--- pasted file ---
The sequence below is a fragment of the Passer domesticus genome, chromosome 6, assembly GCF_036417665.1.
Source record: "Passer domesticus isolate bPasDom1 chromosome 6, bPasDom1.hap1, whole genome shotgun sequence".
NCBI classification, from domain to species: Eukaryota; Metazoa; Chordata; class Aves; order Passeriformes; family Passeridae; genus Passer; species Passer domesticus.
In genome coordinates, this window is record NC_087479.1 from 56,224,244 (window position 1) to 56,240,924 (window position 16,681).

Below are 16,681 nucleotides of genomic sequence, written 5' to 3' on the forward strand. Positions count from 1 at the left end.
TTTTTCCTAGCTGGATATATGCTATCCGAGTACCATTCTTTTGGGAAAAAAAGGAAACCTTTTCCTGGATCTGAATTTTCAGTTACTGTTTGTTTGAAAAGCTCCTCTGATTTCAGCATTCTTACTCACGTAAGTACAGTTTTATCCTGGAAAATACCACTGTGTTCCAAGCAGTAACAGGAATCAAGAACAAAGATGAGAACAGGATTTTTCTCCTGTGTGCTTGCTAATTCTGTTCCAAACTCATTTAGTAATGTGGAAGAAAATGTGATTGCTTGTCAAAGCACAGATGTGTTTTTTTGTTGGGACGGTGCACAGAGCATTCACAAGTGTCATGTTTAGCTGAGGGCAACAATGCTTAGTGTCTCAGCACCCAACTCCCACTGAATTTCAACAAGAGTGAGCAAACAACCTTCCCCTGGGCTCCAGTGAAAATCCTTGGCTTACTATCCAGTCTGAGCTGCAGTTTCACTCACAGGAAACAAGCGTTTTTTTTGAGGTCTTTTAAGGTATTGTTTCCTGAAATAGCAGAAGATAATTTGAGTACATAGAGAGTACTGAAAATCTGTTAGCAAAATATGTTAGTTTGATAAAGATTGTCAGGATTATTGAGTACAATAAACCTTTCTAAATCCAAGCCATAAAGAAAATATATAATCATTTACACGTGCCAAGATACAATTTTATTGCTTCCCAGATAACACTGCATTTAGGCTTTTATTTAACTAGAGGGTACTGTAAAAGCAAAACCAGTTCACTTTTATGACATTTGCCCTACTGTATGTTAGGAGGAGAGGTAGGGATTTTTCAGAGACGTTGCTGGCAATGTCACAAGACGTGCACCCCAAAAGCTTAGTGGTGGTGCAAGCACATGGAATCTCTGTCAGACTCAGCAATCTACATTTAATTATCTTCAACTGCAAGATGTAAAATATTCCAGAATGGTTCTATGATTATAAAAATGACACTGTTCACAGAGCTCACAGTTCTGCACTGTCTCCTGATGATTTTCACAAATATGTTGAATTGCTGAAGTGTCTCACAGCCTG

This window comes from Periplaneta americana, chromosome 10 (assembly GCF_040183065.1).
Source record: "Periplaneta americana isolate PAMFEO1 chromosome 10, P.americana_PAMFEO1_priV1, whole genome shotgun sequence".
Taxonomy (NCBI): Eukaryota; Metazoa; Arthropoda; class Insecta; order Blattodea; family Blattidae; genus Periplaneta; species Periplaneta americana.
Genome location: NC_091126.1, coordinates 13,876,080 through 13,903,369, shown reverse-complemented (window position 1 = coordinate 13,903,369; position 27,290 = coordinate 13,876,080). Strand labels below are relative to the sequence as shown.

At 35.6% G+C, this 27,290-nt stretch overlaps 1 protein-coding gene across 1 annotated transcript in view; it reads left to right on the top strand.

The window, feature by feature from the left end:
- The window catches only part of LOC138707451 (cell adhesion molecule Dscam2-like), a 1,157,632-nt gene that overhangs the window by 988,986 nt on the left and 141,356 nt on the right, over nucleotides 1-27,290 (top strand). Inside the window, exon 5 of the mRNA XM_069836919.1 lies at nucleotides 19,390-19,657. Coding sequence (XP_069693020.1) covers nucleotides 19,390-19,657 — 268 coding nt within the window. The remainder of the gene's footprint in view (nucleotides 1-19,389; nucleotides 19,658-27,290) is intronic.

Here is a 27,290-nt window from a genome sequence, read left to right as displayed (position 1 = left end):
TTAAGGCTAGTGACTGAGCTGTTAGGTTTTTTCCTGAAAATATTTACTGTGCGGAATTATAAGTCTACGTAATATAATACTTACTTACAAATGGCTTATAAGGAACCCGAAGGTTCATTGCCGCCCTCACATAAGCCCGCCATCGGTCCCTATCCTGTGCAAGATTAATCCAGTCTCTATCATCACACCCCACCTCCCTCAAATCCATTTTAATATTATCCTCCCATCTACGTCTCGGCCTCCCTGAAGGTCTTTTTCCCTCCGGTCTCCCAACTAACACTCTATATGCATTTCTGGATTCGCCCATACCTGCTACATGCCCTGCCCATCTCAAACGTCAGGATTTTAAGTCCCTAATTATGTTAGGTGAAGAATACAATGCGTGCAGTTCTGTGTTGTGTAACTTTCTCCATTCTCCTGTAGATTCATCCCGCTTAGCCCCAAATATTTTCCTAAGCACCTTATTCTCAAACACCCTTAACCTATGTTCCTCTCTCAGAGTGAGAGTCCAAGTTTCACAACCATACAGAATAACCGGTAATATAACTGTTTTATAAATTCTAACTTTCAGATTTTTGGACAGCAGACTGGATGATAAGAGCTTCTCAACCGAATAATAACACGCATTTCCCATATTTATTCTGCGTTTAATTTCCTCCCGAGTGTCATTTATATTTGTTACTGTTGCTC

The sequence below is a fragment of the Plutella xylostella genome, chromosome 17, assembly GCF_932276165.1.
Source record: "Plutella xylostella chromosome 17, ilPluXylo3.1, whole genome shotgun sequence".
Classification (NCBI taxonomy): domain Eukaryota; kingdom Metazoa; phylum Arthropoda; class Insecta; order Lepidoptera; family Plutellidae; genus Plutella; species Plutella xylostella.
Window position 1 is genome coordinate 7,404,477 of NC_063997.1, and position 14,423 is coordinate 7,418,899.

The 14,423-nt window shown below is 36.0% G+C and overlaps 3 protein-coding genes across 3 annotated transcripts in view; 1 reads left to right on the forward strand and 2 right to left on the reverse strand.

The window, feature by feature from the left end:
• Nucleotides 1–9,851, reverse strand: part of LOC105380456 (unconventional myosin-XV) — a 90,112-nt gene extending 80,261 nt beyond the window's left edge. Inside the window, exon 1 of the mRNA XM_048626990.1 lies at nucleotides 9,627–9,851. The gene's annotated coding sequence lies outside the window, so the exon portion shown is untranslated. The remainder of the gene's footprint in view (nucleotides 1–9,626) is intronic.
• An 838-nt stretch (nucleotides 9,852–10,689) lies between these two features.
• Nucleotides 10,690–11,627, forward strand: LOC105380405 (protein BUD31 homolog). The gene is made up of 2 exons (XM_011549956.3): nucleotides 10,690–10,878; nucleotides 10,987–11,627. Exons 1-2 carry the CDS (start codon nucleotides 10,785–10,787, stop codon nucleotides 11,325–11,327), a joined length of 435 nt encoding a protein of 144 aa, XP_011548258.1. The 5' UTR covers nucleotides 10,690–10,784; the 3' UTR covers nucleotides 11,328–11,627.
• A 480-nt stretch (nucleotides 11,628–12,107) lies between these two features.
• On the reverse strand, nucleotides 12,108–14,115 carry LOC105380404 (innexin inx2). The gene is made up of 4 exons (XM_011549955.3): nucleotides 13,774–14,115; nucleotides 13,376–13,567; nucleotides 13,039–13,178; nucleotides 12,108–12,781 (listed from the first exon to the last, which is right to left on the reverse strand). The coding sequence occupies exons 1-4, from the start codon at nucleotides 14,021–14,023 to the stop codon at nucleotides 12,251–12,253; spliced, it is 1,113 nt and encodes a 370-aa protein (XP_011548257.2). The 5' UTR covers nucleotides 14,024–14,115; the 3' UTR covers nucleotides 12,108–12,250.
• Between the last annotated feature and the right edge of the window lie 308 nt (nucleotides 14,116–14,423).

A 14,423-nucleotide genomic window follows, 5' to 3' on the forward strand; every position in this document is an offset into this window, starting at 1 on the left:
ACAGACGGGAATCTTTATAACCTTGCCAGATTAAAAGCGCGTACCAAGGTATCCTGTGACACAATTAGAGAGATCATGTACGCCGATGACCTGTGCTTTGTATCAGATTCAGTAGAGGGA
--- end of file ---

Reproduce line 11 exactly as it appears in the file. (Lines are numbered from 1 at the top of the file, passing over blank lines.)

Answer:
At 35.6% G+C, this 27,290-nt stretch overlaps 1 protein-coding gene across 1 annotated transcript in view; it reads left to right on the top strand.